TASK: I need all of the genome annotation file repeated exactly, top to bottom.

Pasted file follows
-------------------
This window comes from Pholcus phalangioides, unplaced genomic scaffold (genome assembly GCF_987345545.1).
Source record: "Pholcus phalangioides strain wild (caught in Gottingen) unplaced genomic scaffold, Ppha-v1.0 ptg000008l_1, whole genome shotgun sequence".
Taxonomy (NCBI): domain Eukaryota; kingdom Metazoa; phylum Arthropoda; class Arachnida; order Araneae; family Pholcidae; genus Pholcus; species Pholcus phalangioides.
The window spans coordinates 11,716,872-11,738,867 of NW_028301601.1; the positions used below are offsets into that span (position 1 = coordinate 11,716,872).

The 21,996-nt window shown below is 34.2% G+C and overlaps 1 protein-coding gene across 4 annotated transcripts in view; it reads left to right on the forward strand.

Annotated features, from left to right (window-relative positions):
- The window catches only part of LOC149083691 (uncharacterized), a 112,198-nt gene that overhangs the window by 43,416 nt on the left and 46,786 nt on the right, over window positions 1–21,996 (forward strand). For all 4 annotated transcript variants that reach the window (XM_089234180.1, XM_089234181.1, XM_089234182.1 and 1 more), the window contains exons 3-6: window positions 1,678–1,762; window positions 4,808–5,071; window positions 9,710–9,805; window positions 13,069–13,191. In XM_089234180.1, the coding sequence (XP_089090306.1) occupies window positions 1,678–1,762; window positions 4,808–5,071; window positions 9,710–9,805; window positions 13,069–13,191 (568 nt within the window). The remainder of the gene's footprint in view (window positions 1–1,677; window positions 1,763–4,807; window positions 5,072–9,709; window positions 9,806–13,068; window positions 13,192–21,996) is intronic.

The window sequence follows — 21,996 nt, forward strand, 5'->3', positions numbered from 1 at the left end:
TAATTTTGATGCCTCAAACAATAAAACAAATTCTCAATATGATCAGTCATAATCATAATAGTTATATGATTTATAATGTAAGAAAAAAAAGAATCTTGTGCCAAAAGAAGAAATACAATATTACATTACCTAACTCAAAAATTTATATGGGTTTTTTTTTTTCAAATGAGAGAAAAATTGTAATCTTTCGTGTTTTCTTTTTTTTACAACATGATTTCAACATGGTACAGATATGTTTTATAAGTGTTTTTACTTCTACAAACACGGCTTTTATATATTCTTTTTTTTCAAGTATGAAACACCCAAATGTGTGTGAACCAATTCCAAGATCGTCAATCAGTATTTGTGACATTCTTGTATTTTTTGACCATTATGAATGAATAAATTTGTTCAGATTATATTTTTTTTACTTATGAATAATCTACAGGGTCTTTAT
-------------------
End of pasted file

This window comes from Pholcus phalangioides, unplaced genomic scaffold (genome assembly GCF_987345545.1).
Source record: "Pholcus phalangioides strain wild (caught in Gottingen) unplaced genomic scaffold, Ppha-v1.0 ptg000008l_1, whole genome shotgun sequence".
Taxonomy (NCBI): domain Eukaryota; kingdom Metazoa; phylum Arthropoda; class Arachnida; order Araneae; family Pholcidae; genus Pholcus; species Pholcus phalangioides.
The window spans coordinates 11,716,872-11,738,867 of NW_028301601.1; the positions used below are offsets into that span (position 1 = coordinate 11,716,872).

The 21,996-nt window shown below is 34.2% G+C and overlaps 1 protein-coding gene across 4 annotated transcripts in view; it reads left to right on the forward strand.

Annotated features, from left to right (window-relative positions):
- The window catches only part of LOC149083691 (uncharacterized), a 112,198-nt gene that overhangs the window by 43,416 nt on the left and 46,786 nt on the right, over window positions 1–21,996 (forward strand). For all 4 annotated transcript variants that reach the window (XM_089234180.1, XM_089234181.1, XM_089234182.1 and 1 more), the window contains exons 3-6: window positions 1,678–1,762; window positions 4,808–5,071; window positions 9,710–9,805; window positions 13,069–13,191. In XM_089234180.1, the coding sequence (XP_089090306.1) occupies window positions 1,678–1,762; window positions 4,808–5,071; window positions 9,710–9,805; window positions 13,069–13,191 (568 nt within the window). The remainder of the gene's footprint in view (window positions 1–1,677; window positions 1,763–4,807; window positions 5,072–9,709; window positions 9,806–13,068; window positions 13,192–21,996) is intronic.

The window sequence follows — 21,996 nt, forward strand, 5'->3', positions numbered from 1 at the left end:
TAATTTTGATGCCTCAAACAATAAAACAAATTCTCAATATGATCAGTCATAATCATAATAGTTATATGATTTATAATGTAAGAAAAAAAAGAATCTTGTGCCAAAAGAAGAAATACAATATTACATTACCTAACTCAAAAATTTATATGGGTTTTTTTTTTTCAAATGAGAGAAAAATTGTAATCTTTCGTGTTTTCTTTTTTTTACAACATGATTTCAACATGGTACAGATATGTTTTATAAGTGTTTTTACTTCTACAAACACGGCTTTTATATATTCTTTTTTTTCAAGTATGAAACACCCAAATGTGTGTGAACCAATTCCAAGATCGTCAATCAGTATTTGTGACATTCTTGTATTTTTTGACCATTATGAATGAATAAATTTGTTCAGATTATATTTTTTTTACTTATGAATAATCTACAGGGTCTTTAT